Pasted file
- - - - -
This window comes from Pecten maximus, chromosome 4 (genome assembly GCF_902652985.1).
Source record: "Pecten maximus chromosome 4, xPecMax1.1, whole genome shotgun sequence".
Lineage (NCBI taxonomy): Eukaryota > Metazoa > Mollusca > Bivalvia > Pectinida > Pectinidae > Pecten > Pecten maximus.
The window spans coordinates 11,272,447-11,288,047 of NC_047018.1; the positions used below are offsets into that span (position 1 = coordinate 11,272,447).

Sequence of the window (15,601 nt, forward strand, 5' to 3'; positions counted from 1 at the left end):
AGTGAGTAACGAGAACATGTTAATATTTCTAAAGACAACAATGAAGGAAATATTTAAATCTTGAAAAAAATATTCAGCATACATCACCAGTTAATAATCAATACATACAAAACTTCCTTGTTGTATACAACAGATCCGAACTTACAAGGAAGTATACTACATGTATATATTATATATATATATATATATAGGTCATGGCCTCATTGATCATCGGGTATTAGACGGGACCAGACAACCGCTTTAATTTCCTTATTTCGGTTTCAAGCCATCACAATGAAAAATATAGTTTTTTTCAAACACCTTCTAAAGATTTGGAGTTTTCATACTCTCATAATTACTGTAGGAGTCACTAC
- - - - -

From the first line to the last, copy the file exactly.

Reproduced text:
This window comes from Pecten maximus, chromosome 4 (genome assembly GCF_902652985.1).
Source record: "Pecten maximus chromosome 4, xPecMax1.1, whole genome shotgun sequence".
Lineage (NCBI taxonomy): Eukaryota > Metazoa > Mollusca > Bivalvia > Pectinida > Pectinidae > Pecten > Pecten maximus.
The window spans coordinates 11,272,447-11,288,047 of NC_047018.1; the positions used below are offsets into that span (position 1 = coordinate 11,272,447).

Sequence of the window (15,601 nt, forward strand, 5' to 3'; positions counted from 1 at the left end):
AGTGAGTAACGAGAACATGTTAATATTTCTAAAGACAACAATGAAGGAAATATTTAAATCTTGAAAAAAATATTCAGCATACATCACCAGTTAATAATCAATACATACAAAACTTCCTTGTTGTATACAACAGATCCGAACTTACAAGGAAGTATACTACATGTATATATTATATATATATATATATATAGGTCATGGCCTCATTGATCATCGGGTATTAGACGGGACCAGACAACCGCTTTAATTTCCTTATTTCGGTTTCAAGCCATCACAATGAAAAATATAGTTTTTTTCAAACACCTTCTAAAGATTTGGAGTTTTCATACTCTCATAATTACTGTAGGAGTCACTAC